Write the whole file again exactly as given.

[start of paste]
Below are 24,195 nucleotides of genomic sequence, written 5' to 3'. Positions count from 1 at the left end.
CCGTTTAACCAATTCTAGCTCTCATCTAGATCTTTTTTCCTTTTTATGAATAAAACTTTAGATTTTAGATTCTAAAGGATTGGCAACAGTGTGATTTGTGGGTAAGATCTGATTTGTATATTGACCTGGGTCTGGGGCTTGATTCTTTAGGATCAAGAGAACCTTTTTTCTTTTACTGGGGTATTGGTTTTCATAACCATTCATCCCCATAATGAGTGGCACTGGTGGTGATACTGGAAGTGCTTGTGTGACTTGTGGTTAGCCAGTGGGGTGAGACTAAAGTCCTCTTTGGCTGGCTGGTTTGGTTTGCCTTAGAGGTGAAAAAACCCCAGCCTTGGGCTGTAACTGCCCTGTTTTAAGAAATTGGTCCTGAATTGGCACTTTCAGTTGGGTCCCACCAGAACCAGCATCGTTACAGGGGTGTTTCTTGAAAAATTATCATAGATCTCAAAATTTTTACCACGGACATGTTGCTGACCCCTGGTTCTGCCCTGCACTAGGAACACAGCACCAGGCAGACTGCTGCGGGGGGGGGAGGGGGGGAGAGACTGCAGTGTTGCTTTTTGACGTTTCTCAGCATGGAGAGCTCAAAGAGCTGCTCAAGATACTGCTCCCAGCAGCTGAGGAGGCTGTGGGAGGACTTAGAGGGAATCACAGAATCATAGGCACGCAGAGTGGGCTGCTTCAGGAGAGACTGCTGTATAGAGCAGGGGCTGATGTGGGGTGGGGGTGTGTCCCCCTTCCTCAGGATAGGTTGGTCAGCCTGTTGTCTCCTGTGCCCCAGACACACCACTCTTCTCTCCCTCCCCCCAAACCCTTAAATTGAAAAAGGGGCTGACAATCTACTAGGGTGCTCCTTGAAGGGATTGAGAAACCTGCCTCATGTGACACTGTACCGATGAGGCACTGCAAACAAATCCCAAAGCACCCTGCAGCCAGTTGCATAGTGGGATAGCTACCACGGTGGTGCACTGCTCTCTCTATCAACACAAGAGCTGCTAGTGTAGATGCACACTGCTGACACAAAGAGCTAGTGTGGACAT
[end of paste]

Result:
Below are 24,195 nucleotides of genomic sequence, written 5' to 3'. Positions count from 1 at the left end.
CCGTTTAACCAATTCTAGCTCTCATCTAGATCTTTTTTCCTTTTTATGAATAAAACTTTAGATTTTAGATTCTAAAGGATTGGCAACAGTGTGATTTGTGGGTAAGATCTGATTTGTATATTGACCTGGGTCTGGGGCTTGATTCTTTAGGATCAAGAGAACCTTTTTTCTTTTACTGGGGTATTGGTTTTCATAACCATTCATCCCCATAATGAGTGGCACTGGTGGTGATACTGGAAGTGCTTGTGTGACTTGTGGTTAGCCAGTGGGGTGAGACTAAAGTCCTCTTTGGCTGGCTGGTTTGGTTTGCCTTAGAGGTGAAAAAACCCCAGCCTTGGGCTGTAACTGCCCTGTTTTAAGAAATTGGTCCTGAATTGGCACTTTCAGTTGGGTCCCACCAGAACCAGCATCGTTACAGGGGTGTTTCTTGAAAAATTATCATAGATCTCAAAATTTTTACCACGGACATGTTGCTGACCCCTGGTTCTGCCCTGCACTAGGAACACAGCACCAGGCAGACTGCTGCGGGGGGGGGAGGGGGGGAGAGACTGCAGTGTTGCTTTTTGACGTTTCTCAGCATGGAGAGCTCAAAGAGCTGCTCAAGATACTGCTCCCAGCAGCTGAGGAGGCTGTGGGAGGACTTAGAGGGAATCACAGAATCATAGGCACGCAGAGTGGGCTGCTTCAGGAGAGACTGCTGTATAGAGCAGGGGCTGATGTGGGGTGGGGGTGTGTCCCCCTTCCTCAGGATAGGTTGGTCAGCCTGTTGTCTCCTGTGCCCCAGACACACCACTCTTCTCTCCCTCCCCCCAAACCCTTAAATTGAAAAAGGGGCTGACAATCTACTAGGGTGCTCCTTGAAGGGATTGAGAAACCTGCCTCATGTGACACTGTACCGATGAGGCACTGCAAACAAATCCCAAAGCACCCTGCAGCCAGTTGCATAGTGGGATAGCTACCACGGTGGTGCACTGCTCTCTCTATCAACACAAGAGCTGCTAGTGTAGATGCACACTGCTGACACAAAGAGCTAGTGTGGACAT